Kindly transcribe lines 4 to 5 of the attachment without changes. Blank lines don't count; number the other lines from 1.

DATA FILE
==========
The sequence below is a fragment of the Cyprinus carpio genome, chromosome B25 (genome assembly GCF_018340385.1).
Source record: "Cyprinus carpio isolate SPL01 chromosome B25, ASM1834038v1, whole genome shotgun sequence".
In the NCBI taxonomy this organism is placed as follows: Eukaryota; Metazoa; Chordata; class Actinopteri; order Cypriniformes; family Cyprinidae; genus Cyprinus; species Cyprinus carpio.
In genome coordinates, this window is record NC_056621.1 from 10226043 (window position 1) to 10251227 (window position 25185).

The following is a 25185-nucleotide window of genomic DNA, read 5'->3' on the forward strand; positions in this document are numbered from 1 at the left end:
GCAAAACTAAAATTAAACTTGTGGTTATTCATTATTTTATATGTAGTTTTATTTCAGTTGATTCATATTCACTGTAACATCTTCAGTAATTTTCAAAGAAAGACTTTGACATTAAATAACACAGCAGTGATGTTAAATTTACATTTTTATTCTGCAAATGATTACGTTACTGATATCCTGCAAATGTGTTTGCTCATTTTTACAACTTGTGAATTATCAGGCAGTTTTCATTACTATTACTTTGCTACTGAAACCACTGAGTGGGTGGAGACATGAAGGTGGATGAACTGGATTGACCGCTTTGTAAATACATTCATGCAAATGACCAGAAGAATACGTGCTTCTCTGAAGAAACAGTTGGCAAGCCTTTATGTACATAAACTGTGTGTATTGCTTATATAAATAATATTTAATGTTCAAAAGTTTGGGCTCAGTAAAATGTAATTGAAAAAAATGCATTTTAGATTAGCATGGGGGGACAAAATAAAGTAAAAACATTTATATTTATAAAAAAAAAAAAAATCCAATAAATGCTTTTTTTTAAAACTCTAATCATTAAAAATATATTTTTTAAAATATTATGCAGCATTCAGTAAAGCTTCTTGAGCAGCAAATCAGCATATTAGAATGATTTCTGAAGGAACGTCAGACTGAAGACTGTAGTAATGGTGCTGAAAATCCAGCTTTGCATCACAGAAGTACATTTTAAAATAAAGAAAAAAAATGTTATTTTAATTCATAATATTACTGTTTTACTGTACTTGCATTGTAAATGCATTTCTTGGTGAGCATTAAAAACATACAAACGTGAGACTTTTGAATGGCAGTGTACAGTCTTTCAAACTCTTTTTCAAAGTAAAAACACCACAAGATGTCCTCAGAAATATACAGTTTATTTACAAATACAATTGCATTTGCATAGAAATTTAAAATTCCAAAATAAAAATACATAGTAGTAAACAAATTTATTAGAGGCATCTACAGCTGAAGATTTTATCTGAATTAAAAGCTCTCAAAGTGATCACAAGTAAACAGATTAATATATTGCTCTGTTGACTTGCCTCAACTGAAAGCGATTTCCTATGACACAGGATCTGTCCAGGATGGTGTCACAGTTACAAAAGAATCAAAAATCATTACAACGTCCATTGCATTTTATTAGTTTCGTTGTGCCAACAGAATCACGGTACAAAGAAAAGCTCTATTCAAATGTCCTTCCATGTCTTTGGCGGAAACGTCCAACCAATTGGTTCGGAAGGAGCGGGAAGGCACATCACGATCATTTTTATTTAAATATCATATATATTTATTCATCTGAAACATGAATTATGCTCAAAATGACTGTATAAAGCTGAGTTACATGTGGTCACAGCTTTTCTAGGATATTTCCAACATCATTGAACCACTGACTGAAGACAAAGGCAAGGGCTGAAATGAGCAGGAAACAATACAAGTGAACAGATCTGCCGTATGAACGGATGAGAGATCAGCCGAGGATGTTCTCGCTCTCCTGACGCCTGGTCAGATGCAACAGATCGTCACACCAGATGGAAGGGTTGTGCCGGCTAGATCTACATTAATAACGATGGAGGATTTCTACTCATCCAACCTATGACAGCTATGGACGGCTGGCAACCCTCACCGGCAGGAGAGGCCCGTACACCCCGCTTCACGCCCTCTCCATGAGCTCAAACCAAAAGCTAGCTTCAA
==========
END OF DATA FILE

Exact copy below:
In genome coordinates, this window is record NC_056621.1 from 10226043 (window position 1) to 10251227 (window position 25185).

The following is a 25185-nucleotide window of genomic DNA, read 5'->3' on the forward strand; positions in this document are numbered from 1 at the left end: